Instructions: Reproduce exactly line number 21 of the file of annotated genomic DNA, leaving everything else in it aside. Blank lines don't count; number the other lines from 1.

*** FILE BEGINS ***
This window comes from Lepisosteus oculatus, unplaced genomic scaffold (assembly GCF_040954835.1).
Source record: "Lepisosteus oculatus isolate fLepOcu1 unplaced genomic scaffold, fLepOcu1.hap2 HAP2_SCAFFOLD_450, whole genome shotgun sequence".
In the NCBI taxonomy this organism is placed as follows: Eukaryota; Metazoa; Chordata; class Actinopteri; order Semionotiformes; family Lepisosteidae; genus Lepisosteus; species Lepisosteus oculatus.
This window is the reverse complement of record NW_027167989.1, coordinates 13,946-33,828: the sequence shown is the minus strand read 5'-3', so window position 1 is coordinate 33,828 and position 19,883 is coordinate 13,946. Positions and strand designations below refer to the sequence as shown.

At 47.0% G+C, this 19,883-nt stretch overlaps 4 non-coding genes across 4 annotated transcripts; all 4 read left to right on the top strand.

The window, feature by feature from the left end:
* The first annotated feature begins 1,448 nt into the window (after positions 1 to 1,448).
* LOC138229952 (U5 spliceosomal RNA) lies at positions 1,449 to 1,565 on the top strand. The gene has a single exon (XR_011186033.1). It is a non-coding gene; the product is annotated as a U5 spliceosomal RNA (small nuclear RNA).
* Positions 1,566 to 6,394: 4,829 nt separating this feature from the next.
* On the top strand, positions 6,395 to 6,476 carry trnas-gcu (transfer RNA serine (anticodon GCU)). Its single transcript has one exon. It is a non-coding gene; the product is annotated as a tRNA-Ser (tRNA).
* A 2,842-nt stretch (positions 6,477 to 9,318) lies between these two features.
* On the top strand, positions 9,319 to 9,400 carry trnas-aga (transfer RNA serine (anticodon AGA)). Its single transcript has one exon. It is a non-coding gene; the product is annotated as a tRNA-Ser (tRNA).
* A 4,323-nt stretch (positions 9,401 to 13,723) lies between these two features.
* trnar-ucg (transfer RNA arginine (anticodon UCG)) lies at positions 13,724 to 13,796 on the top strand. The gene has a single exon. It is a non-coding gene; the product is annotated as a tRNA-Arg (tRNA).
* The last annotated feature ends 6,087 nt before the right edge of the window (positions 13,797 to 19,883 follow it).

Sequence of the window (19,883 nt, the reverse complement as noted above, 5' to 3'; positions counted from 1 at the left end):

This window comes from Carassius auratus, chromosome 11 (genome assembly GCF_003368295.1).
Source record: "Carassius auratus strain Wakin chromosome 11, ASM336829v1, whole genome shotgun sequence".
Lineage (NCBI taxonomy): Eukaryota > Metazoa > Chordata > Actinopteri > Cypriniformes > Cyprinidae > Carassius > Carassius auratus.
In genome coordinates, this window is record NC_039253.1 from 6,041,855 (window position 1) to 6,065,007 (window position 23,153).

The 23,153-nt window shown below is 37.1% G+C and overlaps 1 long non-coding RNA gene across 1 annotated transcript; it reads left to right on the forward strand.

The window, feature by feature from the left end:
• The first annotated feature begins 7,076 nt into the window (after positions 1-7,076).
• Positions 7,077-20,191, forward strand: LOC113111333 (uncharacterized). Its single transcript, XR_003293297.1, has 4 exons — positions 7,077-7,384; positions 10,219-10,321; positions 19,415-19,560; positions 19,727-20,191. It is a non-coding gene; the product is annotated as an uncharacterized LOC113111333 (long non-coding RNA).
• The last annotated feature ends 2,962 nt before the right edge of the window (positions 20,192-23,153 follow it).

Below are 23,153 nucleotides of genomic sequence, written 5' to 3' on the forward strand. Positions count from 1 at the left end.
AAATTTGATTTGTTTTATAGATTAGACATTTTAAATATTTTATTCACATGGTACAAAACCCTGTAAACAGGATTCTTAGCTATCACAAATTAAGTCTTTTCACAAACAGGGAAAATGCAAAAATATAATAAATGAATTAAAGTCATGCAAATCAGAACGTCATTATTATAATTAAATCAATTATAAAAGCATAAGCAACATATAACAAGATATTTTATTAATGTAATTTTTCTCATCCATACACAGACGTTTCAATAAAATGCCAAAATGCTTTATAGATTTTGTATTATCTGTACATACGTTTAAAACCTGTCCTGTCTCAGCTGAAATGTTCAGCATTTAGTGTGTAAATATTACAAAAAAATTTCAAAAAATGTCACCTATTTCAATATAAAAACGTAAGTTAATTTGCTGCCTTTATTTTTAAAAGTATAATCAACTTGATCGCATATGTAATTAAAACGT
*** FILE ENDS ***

The 23,153-nt window shown below is 37.1% G+C and overlaps 1 long non-coding RNA gene across 1 annotated transcript; it reads left to right on the forward strand.